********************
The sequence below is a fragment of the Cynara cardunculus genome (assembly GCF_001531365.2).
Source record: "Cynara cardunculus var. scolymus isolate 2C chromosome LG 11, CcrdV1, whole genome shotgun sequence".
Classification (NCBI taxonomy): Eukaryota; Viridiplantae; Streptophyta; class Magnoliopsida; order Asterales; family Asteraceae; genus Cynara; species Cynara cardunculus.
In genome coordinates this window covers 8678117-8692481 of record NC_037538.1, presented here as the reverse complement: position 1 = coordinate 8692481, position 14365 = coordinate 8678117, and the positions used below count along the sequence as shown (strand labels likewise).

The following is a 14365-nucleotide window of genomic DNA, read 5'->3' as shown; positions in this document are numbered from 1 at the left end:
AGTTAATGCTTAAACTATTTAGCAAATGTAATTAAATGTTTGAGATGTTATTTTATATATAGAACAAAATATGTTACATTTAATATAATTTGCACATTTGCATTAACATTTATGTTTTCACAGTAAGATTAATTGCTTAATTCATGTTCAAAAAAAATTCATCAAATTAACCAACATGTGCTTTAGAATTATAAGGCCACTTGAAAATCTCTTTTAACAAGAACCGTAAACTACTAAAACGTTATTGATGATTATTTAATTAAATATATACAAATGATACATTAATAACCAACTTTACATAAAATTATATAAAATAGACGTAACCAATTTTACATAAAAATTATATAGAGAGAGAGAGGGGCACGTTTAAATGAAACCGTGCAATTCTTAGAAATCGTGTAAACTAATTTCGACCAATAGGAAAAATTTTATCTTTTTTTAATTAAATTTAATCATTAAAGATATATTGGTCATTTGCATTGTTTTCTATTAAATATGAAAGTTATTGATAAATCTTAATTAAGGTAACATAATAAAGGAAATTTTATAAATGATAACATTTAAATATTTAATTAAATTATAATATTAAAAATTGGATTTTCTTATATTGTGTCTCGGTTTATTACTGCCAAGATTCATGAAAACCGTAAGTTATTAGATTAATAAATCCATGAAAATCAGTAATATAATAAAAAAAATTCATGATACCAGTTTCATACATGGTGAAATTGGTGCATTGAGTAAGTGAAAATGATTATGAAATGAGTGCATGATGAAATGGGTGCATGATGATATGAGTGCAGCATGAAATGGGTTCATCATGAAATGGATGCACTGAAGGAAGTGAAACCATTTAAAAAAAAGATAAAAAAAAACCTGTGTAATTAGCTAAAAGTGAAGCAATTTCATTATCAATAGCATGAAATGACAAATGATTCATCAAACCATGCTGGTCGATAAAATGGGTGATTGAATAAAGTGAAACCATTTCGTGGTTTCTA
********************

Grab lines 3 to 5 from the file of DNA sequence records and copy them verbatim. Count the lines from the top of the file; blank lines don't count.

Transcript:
Classification (NCBI taxonomy): Eukaryota; Viridiplantae; Streptophyta; class Magnoliopsida; order Asterales; family Asteraceae; genus Cynara; species Cynara cardunculus.
In genome coordinates this window covers 8678117-8692481 of record NC_037538.1, presented here as the reverse complement: position 1 = coordinate 8692481, position 14365 = coordinate 8678117, and the positions used below count along the sequence as shown (strand labels likewise).

The following is a 14365-nucleotide window of genomic DNA, read 5'->3' as shown; positions in this document are numbered from 1 at the left end: